Bringing It Home
Making a Plan
Having a private session with your student could be a way to provide him or her with the extra support needed to develop a regular routine and stick with it.
"There are many asanas to work with, and many meditation techniques," says Satterfield, who meets with all of her teacher trainees privately to look at alignment and emotional needs. "One size definitely doesn't fit all!"
Nicholson meets draws from a variety of tools, including pPranayama, asana, chanting, meditation, and imagery. This way she designs a practice that suits the individual needs of the student.
Then she diagrams the practice, adding notes and the date, and she always asks for a follow-up meeting within one week to confirm that the student has understood the practice—and to ensure that it will remain appropriate for the following two to three months.
After that, Nicholson requests that her students offer feedback about how they're progressing, especially if their situation changes, they outgrow the practice, or they have further questions or difficulties.
By giving your students a set sequence to practice, they will feel supported and structured when they step on the mat alone for the first time.
Working Through Resistance
No matter how well equipped your students are, they will inevitably face obstacles. Resistance afflicts everyone at times—even the most seasoned yogis.
"One of the most challenging aspects of home practice is finding the motivation to get on the mat and begin," Swenson says.
Having an informal practice group with friends at home once a week, in addition to your private home practice, can be a great motivator.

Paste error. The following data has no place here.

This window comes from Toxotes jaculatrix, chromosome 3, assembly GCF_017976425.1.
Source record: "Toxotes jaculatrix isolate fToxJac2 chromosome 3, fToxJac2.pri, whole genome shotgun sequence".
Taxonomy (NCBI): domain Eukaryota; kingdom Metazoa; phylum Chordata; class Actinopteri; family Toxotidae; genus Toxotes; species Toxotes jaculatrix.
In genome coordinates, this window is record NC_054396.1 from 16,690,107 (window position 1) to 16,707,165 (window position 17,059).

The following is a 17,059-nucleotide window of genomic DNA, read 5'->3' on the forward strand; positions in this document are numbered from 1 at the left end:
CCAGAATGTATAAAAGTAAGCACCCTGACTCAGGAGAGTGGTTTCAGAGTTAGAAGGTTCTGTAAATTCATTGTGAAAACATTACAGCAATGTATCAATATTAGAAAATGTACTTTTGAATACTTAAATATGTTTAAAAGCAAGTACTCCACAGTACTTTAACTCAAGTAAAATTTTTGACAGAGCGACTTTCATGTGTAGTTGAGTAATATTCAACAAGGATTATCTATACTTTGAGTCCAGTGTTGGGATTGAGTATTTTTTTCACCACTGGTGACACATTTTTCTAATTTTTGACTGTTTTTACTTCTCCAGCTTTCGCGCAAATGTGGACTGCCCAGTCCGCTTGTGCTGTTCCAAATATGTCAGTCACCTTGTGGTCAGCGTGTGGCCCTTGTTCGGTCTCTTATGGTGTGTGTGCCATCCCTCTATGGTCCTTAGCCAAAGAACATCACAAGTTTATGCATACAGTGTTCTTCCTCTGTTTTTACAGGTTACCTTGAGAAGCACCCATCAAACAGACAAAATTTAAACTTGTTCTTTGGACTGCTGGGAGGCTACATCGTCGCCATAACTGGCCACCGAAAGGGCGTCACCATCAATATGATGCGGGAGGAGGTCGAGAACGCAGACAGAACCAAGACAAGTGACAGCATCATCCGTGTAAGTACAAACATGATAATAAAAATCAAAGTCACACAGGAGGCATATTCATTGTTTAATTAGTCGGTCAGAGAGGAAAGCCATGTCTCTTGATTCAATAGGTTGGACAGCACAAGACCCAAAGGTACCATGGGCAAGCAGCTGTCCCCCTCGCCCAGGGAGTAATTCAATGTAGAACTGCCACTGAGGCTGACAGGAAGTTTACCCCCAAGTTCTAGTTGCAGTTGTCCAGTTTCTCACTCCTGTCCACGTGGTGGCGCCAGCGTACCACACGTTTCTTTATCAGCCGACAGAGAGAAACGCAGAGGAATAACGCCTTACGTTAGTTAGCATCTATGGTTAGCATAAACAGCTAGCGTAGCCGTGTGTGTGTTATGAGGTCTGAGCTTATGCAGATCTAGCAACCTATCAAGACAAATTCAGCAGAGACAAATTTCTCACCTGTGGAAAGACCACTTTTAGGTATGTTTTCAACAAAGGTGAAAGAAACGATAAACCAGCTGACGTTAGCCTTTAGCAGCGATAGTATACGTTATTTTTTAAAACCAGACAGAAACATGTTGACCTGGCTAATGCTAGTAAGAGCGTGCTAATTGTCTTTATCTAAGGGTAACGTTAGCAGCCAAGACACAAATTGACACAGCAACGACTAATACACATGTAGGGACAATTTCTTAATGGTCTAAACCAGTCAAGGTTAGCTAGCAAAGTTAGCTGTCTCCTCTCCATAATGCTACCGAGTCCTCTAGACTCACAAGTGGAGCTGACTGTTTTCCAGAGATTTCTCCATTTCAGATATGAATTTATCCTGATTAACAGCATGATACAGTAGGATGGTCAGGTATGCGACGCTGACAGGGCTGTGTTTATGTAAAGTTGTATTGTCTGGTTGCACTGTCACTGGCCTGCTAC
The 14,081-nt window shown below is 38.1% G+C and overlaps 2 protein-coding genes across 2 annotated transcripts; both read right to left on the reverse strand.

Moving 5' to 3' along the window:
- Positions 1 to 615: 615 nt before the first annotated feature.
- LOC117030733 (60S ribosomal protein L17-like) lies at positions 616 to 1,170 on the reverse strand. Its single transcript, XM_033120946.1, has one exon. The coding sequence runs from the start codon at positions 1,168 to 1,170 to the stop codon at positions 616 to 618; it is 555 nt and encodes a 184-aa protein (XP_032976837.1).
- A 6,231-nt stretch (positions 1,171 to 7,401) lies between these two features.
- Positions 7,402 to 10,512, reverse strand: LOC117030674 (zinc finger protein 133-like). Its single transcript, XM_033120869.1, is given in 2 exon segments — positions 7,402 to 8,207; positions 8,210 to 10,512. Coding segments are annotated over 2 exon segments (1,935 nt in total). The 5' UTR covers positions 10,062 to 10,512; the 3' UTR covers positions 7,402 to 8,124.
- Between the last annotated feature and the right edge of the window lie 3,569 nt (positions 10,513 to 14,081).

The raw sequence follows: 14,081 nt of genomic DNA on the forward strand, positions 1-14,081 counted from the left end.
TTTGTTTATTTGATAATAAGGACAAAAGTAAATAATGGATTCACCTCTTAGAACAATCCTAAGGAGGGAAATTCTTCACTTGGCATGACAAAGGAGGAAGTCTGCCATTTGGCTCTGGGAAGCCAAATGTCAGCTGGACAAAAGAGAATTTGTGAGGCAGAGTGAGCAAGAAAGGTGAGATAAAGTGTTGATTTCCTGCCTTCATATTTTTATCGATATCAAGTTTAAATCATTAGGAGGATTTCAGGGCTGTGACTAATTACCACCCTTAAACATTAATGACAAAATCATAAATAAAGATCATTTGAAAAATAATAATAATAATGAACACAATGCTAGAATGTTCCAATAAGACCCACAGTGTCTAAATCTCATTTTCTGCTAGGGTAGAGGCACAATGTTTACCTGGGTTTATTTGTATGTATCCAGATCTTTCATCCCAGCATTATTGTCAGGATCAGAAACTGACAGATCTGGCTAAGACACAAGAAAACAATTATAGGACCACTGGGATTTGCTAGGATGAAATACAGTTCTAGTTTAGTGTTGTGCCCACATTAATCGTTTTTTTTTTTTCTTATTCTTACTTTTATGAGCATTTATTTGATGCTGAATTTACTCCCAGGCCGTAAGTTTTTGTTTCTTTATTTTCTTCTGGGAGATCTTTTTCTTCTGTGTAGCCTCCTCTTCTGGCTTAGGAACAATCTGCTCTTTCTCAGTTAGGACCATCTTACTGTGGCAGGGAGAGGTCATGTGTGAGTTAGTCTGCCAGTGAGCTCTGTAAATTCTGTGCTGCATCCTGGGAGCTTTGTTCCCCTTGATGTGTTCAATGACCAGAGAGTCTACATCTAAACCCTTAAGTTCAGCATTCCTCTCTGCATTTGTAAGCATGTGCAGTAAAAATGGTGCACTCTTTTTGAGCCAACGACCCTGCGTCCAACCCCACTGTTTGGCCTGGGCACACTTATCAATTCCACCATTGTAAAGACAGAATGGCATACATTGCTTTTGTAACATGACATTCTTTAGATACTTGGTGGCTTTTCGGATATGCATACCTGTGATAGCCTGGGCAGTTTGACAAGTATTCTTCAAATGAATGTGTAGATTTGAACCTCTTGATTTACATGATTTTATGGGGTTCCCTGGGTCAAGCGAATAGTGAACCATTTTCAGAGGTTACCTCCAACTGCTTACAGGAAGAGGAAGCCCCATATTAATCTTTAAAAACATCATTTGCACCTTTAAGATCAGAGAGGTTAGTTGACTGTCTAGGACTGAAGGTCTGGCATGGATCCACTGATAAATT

Another way to keep students motivated is to have them set aside a regular time and place for practice. Ask them to stick to a specific goal or intention to return to daily. Steeping themselves in the "bigger picture" will remind them of their highest priorities for practice.
Encourage your students to continue attending classes once or twice a week to learn new things that they can bring home with them. During class time, speak of the importance of having a personal practice. Share with them your own successes and tips about how you have learned to work through resistance.
Getting Them Started
These tips will help your students get started:
Sara Avant Stover is a freelance writer and Anusara-inspired yoga instructor. She teaches private sessions, workshops, retreats, and teacher trainings around the world. Visit her website www.fourmermaids.com.
Page 1 2
Subscribe to YJ
Join Yoga Journal's Benefits Plus
Liability insurance and benefits to support
teachers and studios.